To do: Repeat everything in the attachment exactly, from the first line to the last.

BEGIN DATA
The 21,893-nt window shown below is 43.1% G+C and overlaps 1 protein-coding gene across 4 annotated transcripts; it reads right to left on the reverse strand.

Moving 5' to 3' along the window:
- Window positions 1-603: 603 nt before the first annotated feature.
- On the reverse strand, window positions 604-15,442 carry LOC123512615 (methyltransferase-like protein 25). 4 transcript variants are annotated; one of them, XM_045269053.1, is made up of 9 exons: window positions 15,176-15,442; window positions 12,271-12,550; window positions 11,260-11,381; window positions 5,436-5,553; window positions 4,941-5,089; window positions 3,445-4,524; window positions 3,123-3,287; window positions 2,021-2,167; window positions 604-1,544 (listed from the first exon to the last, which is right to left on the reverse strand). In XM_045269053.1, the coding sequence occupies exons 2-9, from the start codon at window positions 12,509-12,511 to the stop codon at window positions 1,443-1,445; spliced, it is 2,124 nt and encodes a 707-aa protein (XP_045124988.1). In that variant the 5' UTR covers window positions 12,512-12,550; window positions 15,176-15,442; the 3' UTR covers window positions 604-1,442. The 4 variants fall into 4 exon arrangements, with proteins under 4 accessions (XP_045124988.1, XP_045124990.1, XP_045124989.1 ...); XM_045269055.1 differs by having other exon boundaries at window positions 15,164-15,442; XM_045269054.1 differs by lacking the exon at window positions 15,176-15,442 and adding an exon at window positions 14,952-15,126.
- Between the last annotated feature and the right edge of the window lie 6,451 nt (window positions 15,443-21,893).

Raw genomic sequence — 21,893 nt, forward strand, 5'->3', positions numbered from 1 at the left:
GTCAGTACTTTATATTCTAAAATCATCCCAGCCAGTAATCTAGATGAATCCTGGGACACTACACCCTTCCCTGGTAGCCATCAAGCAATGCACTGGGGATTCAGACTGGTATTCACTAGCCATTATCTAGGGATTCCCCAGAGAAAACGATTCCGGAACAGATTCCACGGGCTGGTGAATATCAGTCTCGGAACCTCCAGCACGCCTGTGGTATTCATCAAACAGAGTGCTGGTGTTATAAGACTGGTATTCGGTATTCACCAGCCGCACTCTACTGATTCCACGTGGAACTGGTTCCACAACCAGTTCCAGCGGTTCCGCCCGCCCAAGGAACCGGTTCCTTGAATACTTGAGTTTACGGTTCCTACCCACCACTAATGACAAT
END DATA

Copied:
The 21,893-nt window shown below is 43.1% G+C and overlaps 1 protein-coding gene across 4 annotated transcripts; it reads right to left on the reverse strand.

Moving 5' to 3' along the window:
- Window positions 1-603: 603 nt before the first annotated feature.
- On the reverse strand, window positions 604-15,442 carry LOC123512615 (methyltransferase-like protein 25). 4 transcript variants are annotated; one of them, XM_045269053.1, is made up of 9 exons: window positions 15,176-15,442; window positions 12,271-12,550; window positions 11,260-11,381; window positions 5,436-5,553; window positions 4,941-5,089; window positions 3,445-4,524; window positions 3,123-3,287; window positions 2,021-2,167; window positions 604-1,544 (listed from the first exon to the last, which is right to left on the reverse strand). In XM_045269053.1, the coding sequence occupies exons 2-9, from the start codon at window positions 12,509-12,511 to the stop codon at window positions 1,443-1,445; spliced, it is 2,124 nt and encodes a 707-aa protein (XP_045124988.1). In that variant the 5' UTR covers window positions 12,512-12,550; window positions 15,176-15,442; the 3' UTR covers window positions 604-1,442. The 4 variants fall into 4 exon arrangements, with proteins under 4 accessions (XP_045124988.1, XP_045124990.1, XP_045124989.1 ...); XM_045269055.1 differs by having other exon boundaries at window positions 15,164-15,442; XM_045269054.1 differs by lacking the exon at window positions 15,176-15,442 and adding an exon at window positions 14,952-15,126.
- Between the last annotated feature and the right edge of the window lie 6,451 nt (window positions 15,443-21,893).

Raw genomic sequence — 21,893 nt, forward strand, 5'->3', positions numbered from 1 at the left:
GTCAGTACTTTATATTCTAAAATCATCCCAGCCAGTAATCTAGATGAATCCTGGGACACTACACCCTTCCCTGGTAGCCATCAAGCAATGCACTGGGGATTCAGACTGGTATTCACTAGCCATTATCTAGGGATTCCCCAGAGAAAACGATTCCGGAACAGATTCCACGGGCTGGTGAATATCAGTCTCGGAACCTCCAGCACGCCTGTGGTATTCATCAAACAGAGTGCTGGTGTTATAAGACTGGTATTCGGTATTCACCAGCCGCACTCTACTGATTCCACGTGGAACTGGTTCCACAACCAGTTCCAGCGGTTCCGCCCGCCCAAGGAACCGGTTCCTTGAATACTTGAGTTTACGGTTCCTACCCACCACTAATGACAAT